The size of your baby’s head, also known as head circumference, may be an important factor in predicting brain damage and cerebral palsy, new research says.
In order to understand the significance of these findings, we must first provide some background. Previous medical research has established the link between white matter damage (WMD) and cerebral palsy. In other words, if a newborn has suffered some damage to the white matter in their brain during or after birth, they are at an increased risk for cerebral palsy. White matter is a substance contained in the deeper (subcortical) tissues of the brain. It is composed of various nerve fibers and cells, all of which are surrounded by a white myelin sheath, hence the term “white matter.”
When white matter in the brain is damaged during labor and delivery, a newborn may suffer severe complications, including brain damage and cerebral palsy. However, white matter damage and associated cerebral palsy was previously thought to be a risk for premature infants, as opposed to babies born full term. With this in mind, doctors typically use head imaging to screen preterm babies for white matter damage to identify potential cerebral palsy. By overlooking the need for imaging of the head in seemingly “normal” newborns, doctors have missed an entire population of babies who may be diagnosed with brain damage and cerebral palsy years after birth.
This new research, published in Obstetrics and Gynecology International, sought to address an entirely neglected population of children who may have benefited from early cerebral palsy diagnosis. Specifically, researchers explored the potential relationship between cephalopelvic disproportion, prolonged labor, white matter damage, and cerebral palsy. Cephalopelvic disproportion simply refers to a situation in which the baby is too large or the mother’s pelvis is too small, making it difficult or impossible for the infant to travel through the birth canal.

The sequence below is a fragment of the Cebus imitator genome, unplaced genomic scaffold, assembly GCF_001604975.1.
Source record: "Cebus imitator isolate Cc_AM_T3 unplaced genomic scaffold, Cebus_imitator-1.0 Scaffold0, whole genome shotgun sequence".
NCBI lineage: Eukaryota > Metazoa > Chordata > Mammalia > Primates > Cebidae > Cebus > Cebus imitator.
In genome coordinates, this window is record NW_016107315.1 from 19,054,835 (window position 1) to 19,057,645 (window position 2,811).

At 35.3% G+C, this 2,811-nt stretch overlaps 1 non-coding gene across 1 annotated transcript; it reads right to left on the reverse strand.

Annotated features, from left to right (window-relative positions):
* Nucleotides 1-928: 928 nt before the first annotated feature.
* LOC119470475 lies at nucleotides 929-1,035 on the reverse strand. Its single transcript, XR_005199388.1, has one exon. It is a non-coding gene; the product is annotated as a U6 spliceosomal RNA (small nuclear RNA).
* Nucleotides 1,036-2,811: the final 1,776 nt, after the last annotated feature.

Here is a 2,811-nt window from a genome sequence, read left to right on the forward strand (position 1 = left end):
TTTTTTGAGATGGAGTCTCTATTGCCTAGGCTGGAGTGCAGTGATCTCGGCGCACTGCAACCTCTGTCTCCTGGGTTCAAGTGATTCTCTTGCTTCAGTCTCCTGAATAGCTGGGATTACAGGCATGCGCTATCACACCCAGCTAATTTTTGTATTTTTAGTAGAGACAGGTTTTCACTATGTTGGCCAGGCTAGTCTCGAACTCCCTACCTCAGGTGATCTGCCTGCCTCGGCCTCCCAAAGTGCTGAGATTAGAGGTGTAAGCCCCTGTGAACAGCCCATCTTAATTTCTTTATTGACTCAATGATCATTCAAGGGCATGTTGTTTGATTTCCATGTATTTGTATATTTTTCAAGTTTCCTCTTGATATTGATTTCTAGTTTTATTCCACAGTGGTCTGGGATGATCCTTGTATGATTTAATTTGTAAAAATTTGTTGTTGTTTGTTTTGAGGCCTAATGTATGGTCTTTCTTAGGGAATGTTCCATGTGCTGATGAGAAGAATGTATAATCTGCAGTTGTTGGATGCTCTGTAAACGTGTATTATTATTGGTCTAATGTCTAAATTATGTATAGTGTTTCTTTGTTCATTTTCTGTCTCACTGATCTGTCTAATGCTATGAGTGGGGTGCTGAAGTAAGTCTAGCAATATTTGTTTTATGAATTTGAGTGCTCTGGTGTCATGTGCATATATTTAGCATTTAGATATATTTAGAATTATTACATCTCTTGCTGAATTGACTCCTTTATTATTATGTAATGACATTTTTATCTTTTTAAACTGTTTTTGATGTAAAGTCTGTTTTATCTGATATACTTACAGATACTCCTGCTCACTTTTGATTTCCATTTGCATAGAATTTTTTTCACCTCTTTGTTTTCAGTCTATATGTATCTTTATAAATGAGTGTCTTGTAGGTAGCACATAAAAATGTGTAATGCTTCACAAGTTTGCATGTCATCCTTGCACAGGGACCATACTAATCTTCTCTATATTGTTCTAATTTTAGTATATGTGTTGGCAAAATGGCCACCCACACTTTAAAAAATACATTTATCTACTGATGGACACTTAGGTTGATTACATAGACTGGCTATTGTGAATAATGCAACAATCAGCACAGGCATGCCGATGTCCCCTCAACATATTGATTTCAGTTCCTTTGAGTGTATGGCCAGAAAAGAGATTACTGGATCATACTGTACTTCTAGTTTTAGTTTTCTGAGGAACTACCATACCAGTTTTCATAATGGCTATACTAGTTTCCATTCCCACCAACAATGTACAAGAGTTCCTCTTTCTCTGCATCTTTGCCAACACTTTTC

When a baby has a large head, this may lead to a prolonged labor and possible Cesarean (C-section). In many cases, prolonged labor places undue stress on the mother and baby, creating an increased risk for fetal distress-related complications and birth injury. With this in mind, researchers in the recent study evaluated 4,725 ultrasound screenings of infants to develop an index for measuring head circumference, length, and weight. Ultimately, they found that head circumference at birth is a prime indicator of potential white matter damage in term-born infants.
By uncovering this vital finding, the study exposed a new and important risk factor for cerebral palsy and birth injuries, which doctors should take into account when assessing newborns in their care. Implementing head imaging and measuring head circumference among full-term newborns who may have experienced cephalopelvic disproportion and prolonged labor can assist doctors in diagnosing cerebral palsy soon after birth. Early diagnosis of brain damage and cerebral palsy allows parents and caregivers to seek treatments and therapies for their children sooner, as opposed to recognizing potential signs of cerebral palsy in childhood when their children begin missing developmental milestones.
Has Your Child been Diagnosed with Brain Damage?
If your child has been diagnosed with cerebral palsy or experienced brain damage in utero, during labor and delivery, or after birth, it is critical to become familiar with the legal options that may be available to you. The medical expenses associated with caring for a child with brain damage or cerebral palsy may leave you feeling like you’re drowning with nowhere to turn. However, your may have legal recourse if a medical error contributed to your child’s condition.
Our experienced New Jersey birth injury attorneys can provide you with more information about the correlation between medical negligence, brain damage, and birth injuries. We can also explain your legal rights and how we can help you pursue compensation for your child’s medical expenses, as well as pain and suffering. For a free consultation with a skilled NJ cerebral palsy lawyer, contact us now at 866-708-8617 or fill out our online form to arrange a free case evaluation.